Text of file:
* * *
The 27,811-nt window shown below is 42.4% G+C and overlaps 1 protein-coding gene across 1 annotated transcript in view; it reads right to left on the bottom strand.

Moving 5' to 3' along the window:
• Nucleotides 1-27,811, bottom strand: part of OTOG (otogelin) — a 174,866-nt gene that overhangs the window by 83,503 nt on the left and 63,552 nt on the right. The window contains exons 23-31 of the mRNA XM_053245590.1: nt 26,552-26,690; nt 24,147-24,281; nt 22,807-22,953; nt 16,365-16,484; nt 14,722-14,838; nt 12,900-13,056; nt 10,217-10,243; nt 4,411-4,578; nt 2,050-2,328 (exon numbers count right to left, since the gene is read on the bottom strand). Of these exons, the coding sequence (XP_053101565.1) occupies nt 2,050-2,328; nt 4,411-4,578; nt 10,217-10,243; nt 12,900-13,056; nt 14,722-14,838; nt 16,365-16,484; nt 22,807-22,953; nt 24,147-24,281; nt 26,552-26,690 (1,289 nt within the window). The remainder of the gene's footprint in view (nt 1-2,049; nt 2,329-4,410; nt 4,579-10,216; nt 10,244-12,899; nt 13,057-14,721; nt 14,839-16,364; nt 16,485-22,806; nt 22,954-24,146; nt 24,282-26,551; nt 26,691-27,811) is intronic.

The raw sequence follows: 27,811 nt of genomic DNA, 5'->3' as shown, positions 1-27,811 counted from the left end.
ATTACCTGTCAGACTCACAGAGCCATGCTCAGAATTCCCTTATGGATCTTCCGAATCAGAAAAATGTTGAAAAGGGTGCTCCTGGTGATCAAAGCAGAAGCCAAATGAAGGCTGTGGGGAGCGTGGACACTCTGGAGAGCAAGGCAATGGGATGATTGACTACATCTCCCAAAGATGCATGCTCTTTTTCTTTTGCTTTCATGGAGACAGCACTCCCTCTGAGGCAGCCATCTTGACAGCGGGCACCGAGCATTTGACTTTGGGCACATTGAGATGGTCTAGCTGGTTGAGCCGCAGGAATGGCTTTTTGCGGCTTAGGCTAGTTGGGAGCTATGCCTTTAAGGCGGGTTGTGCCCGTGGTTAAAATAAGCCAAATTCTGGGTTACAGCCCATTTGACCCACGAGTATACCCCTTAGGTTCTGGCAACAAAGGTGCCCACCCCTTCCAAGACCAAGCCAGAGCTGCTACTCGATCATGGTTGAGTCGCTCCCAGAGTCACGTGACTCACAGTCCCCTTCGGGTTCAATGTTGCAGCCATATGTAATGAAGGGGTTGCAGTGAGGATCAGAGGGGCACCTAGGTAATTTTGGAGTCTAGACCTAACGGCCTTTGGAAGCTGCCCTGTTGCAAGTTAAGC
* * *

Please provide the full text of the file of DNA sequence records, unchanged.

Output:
The 27,811-nt window shown below is 42.4% G+C and overlaps 1 protein-coding gene across 1 annotated transcript in view; it reads right to left on the bottom strand.

Moving 5' to 3' along the window:
• Nucleotides 1-27,811, bottom strand: part of OTOG (otogelin) — a 174,866-nt gene that overhangs the window by 83,503 nt on the left and 63,552 nt on the right. The window contains exons 23-31 of the mRNA XM_053245590.1: nt 26,552-26,690; nt 24,147-24,281; nt 22,807-22,953; nt 16,365-16,484; nt 14,722-14,838; nt 12,900-13,056; nt 10,217-10,243; nt 4,411-4,578; nt 2,050-2,328 (exon numbers count right to left, since the gene is read on the bottom strand). Of these exons, the coding sequence (XP_053101565.1) occupies nt 2,050-2,328; nt 4,411-4,578; nt 10,217-10,243; nt 12,900-13,056; nt 14,722-14,838; nt 16,365-16,484; nt 22,807-22,953; nt 24,147-24,281; nt 26,552-26,690 (1,289 nt within the window). The remainder of the gene's footprint in view (nt 1-2,049; nt 2,329-4,410; nt 4,579-10,216; nt 10,244-12,899; nt 13,057-14,721; nt 14,839-16,364; nt 16,485-22,806; nt 22,954-24,146; nt 24,282-26,551; nt 26,691-27,811) is intronic.

The raw sequence follows: 27,811 nt of genomic DNA, 5'->3' as shown, positions 1-27,811 counted from the left end.
ATTACCTGTCAGACTCACAGAGCCATGCTCAGAATTCCCTTATGGATCTTCCGAATCAGAAAAATGTTGAAAAGGGTGCTCCTGGTGATCAAAGCAGAAGCCAAATGAAGGCTGTGGGGAGCGTGGACACTCTGGAGAGCAAGGCAATGGGATGATTGACTACATCTCCCAAAGATGCATGCTCTTTTTCTTTTGCTTTCATGGAGACAGCACTCCCTCTGAGGCAGCCATCTTGACAGCGGGCACCGAGCATTTGACTTTGGGCACATTGAGATGGTCTAGCTGGTTGAGCCGCAGGAATGGCTTTTTGCGGCTTAGGCTAGTTGGGAGCTATGCCTTTAAGGCGGGTTGTGCCCGTGGTTAAAATAAGCCAAATTCTGGGTTACAGCCCATTTGACCCACGAGTATACCCCTTAGGTTCTGGCAACAAAGGTGCCCACCCCTTCCAAGACCAAGCCAGAGCTGCTACTCGATCATGGTTGAGTCGCTCCCAGAGTCACGTGACTCACAGTCCCCTTCGGGTTCAATGTTGCAGCCATATGTAATGAAGGGGTTGCAGTGAGGATCAGAGGGGCACCTAGGTAATTTTGGAGTCTAGACCTAACGGCCTTTGGAAGCTGCCCTGTTGCAAGTTAAGC